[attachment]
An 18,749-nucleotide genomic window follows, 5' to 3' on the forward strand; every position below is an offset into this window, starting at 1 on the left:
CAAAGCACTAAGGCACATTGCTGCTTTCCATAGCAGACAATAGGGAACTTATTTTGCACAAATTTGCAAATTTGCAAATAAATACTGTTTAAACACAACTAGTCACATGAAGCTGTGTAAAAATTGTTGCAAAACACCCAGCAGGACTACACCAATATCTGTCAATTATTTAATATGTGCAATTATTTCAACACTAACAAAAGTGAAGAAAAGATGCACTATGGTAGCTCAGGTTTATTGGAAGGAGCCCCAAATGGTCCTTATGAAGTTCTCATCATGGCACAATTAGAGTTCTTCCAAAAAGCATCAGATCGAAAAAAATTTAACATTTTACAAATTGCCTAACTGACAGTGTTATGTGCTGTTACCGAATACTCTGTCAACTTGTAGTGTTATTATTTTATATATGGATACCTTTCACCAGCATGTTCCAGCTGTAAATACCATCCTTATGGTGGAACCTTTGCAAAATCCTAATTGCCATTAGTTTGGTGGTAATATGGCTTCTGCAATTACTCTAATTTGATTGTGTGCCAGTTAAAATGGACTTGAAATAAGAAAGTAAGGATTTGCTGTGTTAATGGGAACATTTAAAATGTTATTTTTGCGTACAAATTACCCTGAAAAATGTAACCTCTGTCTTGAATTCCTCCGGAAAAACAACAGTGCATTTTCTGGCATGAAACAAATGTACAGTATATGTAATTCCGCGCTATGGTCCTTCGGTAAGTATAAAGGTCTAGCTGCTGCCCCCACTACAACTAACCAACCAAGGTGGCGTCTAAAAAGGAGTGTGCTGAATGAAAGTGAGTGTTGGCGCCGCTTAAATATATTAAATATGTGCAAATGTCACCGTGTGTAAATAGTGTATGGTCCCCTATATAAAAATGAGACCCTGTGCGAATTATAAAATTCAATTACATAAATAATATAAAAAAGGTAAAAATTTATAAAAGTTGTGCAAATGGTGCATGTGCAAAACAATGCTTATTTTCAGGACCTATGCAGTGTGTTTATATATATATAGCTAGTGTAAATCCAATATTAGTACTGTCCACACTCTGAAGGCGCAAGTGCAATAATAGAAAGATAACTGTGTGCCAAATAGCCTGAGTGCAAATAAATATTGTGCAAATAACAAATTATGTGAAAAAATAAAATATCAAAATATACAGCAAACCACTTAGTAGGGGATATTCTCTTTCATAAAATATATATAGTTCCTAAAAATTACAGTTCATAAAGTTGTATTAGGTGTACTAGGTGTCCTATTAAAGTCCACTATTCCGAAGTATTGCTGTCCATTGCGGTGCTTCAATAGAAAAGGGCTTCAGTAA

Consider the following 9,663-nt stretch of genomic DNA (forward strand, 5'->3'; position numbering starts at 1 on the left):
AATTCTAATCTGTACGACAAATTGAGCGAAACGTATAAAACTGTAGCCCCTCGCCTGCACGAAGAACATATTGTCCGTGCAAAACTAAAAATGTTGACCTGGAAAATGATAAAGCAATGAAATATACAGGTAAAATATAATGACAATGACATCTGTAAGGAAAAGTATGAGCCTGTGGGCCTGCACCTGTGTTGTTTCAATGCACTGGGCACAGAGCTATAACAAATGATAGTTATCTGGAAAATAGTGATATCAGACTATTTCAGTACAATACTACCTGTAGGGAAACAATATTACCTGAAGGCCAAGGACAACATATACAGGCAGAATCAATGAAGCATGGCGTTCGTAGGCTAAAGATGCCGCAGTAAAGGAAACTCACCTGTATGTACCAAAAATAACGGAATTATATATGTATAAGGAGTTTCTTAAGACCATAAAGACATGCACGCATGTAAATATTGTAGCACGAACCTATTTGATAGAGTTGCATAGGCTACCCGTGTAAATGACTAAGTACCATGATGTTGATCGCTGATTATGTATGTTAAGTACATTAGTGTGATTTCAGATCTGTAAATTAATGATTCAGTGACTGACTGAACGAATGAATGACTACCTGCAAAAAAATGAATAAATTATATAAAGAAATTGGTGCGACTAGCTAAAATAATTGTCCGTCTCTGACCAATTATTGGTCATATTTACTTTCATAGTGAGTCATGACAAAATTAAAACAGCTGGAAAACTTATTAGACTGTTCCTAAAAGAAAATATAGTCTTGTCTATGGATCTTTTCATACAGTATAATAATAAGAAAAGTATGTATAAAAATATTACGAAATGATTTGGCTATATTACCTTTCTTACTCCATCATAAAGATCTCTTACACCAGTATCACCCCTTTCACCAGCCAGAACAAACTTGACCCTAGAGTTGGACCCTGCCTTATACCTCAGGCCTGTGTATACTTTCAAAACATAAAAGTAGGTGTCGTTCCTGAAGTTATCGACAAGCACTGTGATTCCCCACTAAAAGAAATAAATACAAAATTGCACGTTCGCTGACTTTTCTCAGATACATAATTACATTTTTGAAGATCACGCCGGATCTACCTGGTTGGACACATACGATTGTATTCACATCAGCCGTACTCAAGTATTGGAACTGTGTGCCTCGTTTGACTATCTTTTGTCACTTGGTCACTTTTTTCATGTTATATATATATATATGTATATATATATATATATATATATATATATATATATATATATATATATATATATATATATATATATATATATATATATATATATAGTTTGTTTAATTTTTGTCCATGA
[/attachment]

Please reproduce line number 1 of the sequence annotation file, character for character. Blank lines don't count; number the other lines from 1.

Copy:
An 18,749-nucleotide genomic window follows, 5' to 3' on the forward strand; every position below is an offset into this window, starting at 1 on the left: